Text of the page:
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mailNewsletter 54 | October 2017 | Archives | Services






Oct Dates to Remetablet

October 5th - World Teacher Day - Teachers deserve a little recognition, and some thanks and appreciation.  Aside from parents and direct family, who else has as much influence on the hearts and minds of a child ... your child?  Teachers not only educate, but they help to shape and frame your child's beliefs, values, and behaviors.  Parents and students are encouraged to offer thanks and recognition today.

October 11th - Emergency Nurses Day - Salutes the dedication and commitment of emergency nursing professionals, who bring care, comfort, and compassion to patients.  Emergency room nurses see it all.  And often, it is not good.  Yet, they return to work, knowing they make a difference to sick, injured and sometimes dying people that enter the ER each and every day.

October 13th - Friday the 13th, are you superstitious?  Whatever you do, don't walk under a ladder, and don't let a black cat cross your path on this day.  Like any other special or wacky day, we encourage you to fully embrace the day and have fun with it.  Don't cower in your room in fear, you will miss all the fun and excitment!

October 16th - Boss' Day - Now here is a day that gives you a chance to both show and tell the boss what you really think of him or her.  And, it is an opportunity to give you boss the appreciation that he or she truly deserves.  


Quote of the Month:

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·         Tax Tips from the IRS

Tax Tips from the IRS

This is the time of year when many people make charitable contributions to organizations they support. The following IRS guidelines can help ensure your donations to eligible organizations qualify for a tax deduction:

    • Taxpayers must itemize deductions to claim a donation.1
    • For monetary donations, retain a bank record or receipt with the date, amount and name of the recipient organization for your records.2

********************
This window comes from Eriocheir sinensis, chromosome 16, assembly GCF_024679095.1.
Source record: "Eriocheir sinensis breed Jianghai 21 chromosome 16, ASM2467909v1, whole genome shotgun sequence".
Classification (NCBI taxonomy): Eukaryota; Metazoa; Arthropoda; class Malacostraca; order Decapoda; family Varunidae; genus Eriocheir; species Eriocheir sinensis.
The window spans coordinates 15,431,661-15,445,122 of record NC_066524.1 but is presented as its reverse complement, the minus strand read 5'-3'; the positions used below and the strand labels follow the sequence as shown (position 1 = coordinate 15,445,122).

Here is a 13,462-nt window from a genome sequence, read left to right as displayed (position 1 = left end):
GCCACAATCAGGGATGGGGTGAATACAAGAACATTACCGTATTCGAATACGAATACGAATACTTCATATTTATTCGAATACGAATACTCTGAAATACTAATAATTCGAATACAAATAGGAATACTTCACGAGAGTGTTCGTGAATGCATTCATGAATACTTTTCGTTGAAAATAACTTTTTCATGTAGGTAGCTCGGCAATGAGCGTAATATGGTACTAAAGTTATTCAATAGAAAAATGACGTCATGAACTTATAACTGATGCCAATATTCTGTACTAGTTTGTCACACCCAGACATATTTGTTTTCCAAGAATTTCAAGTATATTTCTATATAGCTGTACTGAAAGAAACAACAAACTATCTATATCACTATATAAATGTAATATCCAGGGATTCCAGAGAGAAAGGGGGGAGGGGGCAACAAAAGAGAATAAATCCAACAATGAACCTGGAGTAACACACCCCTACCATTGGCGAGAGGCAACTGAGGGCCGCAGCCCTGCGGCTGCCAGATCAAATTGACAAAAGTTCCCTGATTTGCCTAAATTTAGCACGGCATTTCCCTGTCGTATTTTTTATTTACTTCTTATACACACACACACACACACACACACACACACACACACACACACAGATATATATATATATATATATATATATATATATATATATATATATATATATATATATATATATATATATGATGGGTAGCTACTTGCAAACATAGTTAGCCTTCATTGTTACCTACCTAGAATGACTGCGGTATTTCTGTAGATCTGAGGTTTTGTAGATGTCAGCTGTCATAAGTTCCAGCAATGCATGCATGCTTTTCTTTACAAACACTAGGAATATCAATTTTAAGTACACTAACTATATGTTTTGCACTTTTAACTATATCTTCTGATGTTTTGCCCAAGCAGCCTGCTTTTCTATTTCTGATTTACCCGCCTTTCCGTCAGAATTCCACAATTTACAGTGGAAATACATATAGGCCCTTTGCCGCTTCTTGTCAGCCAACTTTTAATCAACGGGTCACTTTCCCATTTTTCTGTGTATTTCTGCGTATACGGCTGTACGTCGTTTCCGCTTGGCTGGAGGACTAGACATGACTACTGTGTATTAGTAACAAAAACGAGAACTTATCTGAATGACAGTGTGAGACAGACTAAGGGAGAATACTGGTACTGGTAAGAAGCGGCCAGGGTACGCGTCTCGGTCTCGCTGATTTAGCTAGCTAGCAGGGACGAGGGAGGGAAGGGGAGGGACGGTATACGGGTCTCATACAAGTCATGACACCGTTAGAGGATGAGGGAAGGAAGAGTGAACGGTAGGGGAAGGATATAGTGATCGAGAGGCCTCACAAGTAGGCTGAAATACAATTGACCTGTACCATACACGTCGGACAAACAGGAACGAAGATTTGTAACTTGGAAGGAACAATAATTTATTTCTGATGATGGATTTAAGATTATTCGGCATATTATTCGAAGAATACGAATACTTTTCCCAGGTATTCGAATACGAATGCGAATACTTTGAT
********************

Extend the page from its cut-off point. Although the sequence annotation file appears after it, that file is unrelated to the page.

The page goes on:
• Receipts (from the charity, if possible) for non-cash gifts must include a reasonably detailed description of the item(s), date contributed and name of the charity, as well as the fair market value of the donation and the method used to determine that value. Additional rules apply for a contribution worth $250 or more.3
    • Some travel expenses, such as lodging and transportation, associated with performing services for a qualified charity may be tax-deductible.4
    • In general, taxpayers may deduct up to 50 percent of adjusted gross income, but in some situations, the deduction may be limited to 20 percent or 30 percent of adjusted gross income.5

As you consider gifts this holiday season, remember that charitable donations offer advantages for both donors and receivers. If you have questions about your charitable donations and whether they are tax deductible, we will be happy to refer you to a qualified tax professional.

This information is not intended to provide tax advice. Be sure to speak with your CPA concerning your unique situation.

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·         Lessons of Youth

Lessons of Youth

Remember your first apartment? As young adults, many of us may have used milk crates as bookshelves, turned wood pallets into a coffee table and picked up odds and ends at yard sales. Walls were bare — and often cupboards — but living with less offered more freedom with fewer possessions to clean, fix and insure. Many of us remember those days fondly, not because we struggled financially but because we were happy nonetheless.

In many ways, a happy retirement can emulate some of those characteristics of our youth. One way to help recapture that lifestyle is to downsize. This doesn’t necessarily mean you need to consider selling your home for a smaller one. It’s possible to downsize possessions — things you never use anymore, closet clutter, spare kitchenware, pictures on the walls that your children might appreciate now more than you.

You can try giving up other things that cost you money but that you don’t use: magazine subscriptions you never read; a gym membership you don’t use; a country club affiliation that you stopped enjoying years ago. Again, downsizing doesn’t have to mean getting rid of those things entirely. Go to the public library to read your fill of magazines and newspapers. Check out your local parks and recreation department to see what classes, tennis courts, pools and golf courses are available.

How many times have you forgone an interest because you were involved in too many other things? Now’s the time you can swap out the old and try something new. It may help keep you feeling young.